ROTHENBERG: As I mentioned, the Corporation, in addition to the President and Fellows, and the University’s financial team have primary responsibility for guiding the University’s finances. With that said, we benefit from the strong investment management team at HMC, as well as the HMC board, which includes faculty, deans, alumni, and outside experts. We’ve also expanded the role and the membership of the Financial Management Committee. It’s important that we have good systems in place to help us not only thrive when the economy is strong, but also buffer the downside for us when there are unanticipated shocks in the markets.

GAZETTE: If not for the University’s liquidity issues, would the endowment and University have benefited more from the recent upturn in the markets?

ROTHENBERG: It’s pretty clear when you look at the endowment returns for last year that Harvard did worse than some of our peers. But if you take a several-year look at it, even a two-year look at it, it’s quite a different picture. So if you think about it from a little longer-term perspective, there’s no real implication that Harvard hasn’t participated in the markets. Perhaps it is more accurate to suggest that the strategies that allowed us to outperform in prior years were the same ones that caused us to underperform last year. As the University considers how best to manage the investment portfolio for both returns and liquidity, we may end up with strategies that take us further away from these “tails” on either end. But, without a doubt, we have a bigger endowment today because of the strategies that have served us well over time, and the University has benefited greatly from that.

SHORE: HMC actually got an early start last year managing liquidity so that our managers could put us back into a position to make new investments as soon as we could reasonably do so. As Jane Mendillo, the CEO of HMC, has said, we’re actively looking at new investment opportunities, and are eager to pursue those that seem interesting to us.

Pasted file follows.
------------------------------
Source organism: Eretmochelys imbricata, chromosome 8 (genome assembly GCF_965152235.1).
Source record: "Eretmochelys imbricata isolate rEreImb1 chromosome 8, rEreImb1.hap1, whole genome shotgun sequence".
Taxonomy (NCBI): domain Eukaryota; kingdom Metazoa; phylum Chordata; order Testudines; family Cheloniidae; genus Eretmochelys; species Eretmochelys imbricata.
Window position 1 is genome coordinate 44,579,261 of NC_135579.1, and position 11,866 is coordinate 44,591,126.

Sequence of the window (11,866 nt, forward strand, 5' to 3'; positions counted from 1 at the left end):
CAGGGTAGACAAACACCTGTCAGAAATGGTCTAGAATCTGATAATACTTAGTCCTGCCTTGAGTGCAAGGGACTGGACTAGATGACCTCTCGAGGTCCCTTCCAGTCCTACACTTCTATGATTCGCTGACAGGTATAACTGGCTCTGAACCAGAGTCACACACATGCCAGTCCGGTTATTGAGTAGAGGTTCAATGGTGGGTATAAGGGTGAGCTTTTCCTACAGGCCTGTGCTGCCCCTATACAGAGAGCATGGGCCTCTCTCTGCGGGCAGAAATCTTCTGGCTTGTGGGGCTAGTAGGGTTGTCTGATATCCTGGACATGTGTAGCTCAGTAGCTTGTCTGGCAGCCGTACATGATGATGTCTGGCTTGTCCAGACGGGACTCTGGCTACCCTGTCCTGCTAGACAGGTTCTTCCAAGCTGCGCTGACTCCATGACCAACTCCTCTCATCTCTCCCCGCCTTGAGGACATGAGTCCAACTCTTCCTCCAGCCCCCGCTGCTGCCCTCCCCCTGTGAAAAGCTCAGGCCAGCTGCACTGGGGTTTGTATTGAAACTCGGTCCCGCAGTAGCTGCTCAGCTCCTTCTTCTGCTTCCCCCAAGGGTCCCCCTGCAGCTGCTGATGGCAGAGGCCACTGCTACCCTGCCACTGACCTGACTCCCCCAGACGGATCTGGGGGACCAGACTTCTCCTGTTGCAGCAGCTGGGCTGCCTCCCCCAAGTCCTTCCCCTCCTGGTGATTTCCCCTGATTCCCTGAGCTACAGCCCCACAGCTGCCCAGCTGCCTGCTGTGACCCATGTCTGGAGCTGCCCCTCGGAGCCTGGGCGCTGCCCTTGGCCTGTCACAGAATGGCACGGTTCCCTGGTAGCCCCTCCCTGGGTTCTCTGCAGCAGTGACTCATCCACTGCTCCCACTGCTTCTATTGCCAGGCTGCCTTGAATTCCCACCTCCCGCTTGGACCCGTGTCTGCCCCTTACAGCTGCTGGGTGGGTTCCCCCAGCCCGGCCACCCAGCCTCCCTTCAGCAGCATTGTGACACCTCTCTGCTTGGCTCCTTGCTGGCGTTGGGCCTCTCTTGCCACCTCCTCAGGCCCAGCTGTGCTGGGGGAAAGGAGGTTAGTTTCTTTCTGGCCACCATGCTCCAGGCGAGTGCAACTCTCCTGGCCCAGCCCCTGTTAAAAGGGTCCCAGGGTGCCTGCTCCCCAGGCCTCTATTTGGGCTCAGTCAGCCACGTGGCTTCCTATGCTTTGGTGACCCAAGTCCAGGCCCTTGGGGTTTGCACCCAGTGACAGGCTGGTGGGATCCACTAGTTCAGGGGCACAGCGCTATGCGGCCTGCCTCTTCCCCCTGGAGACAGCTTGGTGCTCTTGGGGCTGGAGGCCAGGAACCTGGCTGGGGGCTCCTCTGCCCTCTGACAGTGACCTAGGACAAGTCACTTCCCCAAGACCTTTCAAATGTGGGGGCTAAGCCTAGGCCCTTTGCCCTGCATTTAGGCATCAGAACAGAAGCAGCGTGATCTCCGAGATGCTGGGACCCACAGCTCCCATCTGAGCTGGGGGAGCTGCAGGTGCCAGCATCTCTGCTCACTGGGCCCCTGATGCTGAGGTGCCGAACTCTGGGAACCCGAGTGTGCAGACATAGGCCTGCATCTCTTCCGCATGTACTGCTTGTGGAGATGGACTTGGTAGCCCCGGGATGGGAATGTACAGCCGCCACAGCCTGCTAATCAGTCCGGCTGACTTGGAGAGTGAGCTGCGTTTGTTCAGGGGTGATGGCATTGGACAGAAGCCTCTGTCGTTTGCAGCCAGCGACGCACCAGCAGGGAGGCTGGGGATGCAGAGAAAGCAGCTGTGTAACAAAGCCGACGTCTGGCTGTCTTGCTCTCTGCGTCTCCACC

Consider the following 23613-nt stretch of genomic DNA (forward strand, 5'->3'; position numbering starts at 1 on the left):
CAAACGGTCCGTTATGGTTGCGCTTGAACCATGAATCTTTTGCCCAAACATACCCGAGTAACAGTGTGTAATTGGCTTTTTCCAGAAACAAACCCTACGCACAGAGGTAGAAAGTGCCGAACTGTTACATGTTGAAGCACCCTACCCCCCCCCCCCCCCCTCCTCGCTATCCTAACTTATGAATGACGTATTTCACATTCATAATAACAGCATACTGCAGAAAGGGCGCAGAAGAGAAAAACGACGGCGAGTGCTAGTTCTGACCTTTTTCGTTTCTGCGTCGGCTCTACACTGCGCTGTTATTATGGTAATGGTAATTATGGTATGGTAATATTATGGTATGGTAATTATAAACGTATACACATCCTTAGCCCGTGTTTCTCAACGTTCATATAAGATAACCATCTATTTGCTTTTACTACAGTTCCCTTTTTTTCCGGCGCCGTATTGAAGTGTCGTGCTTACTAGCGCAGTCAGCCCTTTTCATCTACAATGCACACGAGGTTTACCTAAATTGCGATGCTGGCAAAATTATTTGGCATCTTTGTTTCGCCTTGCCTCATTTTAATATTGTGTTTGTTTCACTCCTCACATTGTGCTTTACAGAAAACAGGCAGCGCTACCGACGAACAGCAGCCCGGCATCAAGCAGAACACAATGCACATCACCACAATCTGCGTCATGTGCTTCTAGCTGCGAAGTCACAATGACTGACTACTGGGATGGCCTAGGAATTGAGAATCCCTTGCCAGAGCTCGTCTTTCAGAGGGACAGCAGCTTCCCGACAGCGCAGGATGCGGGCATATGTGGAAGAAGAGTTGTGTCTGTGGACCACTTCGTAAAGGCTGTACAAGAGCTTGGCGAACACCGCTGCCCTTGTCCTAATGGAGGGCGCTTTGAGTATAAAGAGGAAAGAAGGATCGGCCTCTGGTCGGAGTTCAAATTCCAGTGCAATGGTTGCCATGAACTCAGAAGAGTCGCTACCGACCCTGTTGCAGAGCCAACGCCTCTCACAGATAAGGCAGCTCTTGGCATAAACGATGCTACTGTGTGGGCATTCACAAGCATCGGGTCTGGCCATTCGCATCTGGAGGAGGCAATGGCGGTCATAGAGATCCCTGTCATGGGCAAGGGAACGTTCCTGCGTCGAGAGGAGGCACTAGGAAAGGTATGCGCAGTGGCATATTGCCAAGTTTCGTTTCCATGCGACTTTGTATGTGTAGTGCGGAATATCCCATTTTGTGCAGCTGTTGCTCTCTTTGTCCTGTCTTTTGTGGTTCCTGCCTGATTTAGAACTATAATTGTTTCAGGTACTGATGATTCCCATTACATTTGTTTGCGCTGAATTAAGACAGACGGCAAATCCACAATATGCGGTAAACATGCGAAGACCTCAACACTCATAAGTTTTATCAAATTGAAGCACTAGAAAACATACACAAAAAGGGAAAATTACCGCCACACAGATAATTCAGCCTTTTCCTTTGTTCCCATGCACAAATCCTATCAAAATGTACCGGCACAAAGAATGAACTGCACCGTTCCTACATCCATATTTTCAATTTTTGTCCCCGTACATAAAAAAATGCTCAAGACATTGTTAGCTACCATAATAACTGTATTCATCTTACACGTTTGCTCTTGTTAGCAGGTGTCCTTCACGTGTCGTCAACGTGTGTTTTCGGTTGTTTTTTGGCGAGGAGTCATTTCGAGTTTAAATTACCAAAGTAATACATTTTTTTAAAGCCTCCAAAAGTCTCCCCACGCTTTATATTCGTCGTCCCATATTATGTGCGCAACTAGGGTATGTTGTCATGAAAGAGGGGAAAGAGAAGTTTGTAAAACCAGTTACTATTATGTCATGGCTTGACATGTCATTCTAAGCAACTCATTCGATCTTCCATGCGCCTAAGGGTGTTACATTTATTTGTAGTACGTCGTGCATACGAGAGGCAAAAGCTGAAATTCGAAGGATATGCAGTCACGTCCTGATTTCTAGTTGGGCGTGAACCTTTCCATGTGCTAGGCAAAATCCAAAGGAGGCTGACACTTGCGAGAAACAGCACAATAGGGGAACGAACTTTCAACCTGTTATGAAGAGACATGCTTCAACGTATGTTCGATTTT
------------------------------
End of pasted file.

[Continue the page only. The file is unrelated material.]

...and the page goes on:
GAZETTE: Given the losses reported today, should the University be braced for cuts to programs or staff?

ROTHENBERG: The losses reported in our financial statements are, to a large degree, already in the mindset of the University. We have been planning for reductions in endowment payout over a couple of years, as many other universities have. The hope is to arrive at a “new normal” reasonably soon, but thoughtfully, not abruptly.

SHORE: We have reported a significant loss, but let’s not lose sight of the fact that the substantial majority of that loss relates to the fact that the endowment, which was $37 billion, is now $26 billion. We’ve internalized that for many months now as we saw last fall’s decline in the markets. We’ve taken swift action to consider how we would adjust our budgets to accommodate significantly less income from the endowment. We’ve absorbed an 8% decrease in the amount of money we’re taking out of the endowment this year. We’re going to see another decrease of at least the same amount in the endowment payout next year. Our Schools and other units will continue to work hard to adjust to the University’s new economic reality.

GAZETTE: Will the University continue to invest its pooled cash in investments that mirror the endowment?

SHORE: We are actively seeking to reduce the risk profile of the University’s pooled cash investments. We actually began doing so in fiscal 2008, but suspended the program this past year to address high-priority efforts to manage liquidity in the General Investment Account.

ROTHENBERG: I think the likelihood is that the University will continue to invest portions of pooled cash alongside the endowment, but likely not to the same degree. We have great confidence in our investment team and their ability to provide strong, long-term returns to the University, though even with skilled investment management we certainly can’t count on the kind of outsized returns that had become familiar over the decade or more leading up to last year’s declines.

GAZETTE: How have investment strategies changed as a result of the lessons learned?

ROTHENBERG: Certainly our endowment investment model was successful for quite some time, and probably has led to something like $18 billion in greater returns over the past decade than a 60-40 stock-bond position would have yielded. But I think, yes, there are some changes already under way to increase flexibility, reduce leverage, and better position the portfolio for the future. These changes will strengthen the portfolio and better align it with the University’s needs and risk parameters. Nevertheless, it is important to be realistic about expectations for future returns. For Harvard, as for almost every major investor, regaining the market value lost as a result of the recent global economic crisis will take time.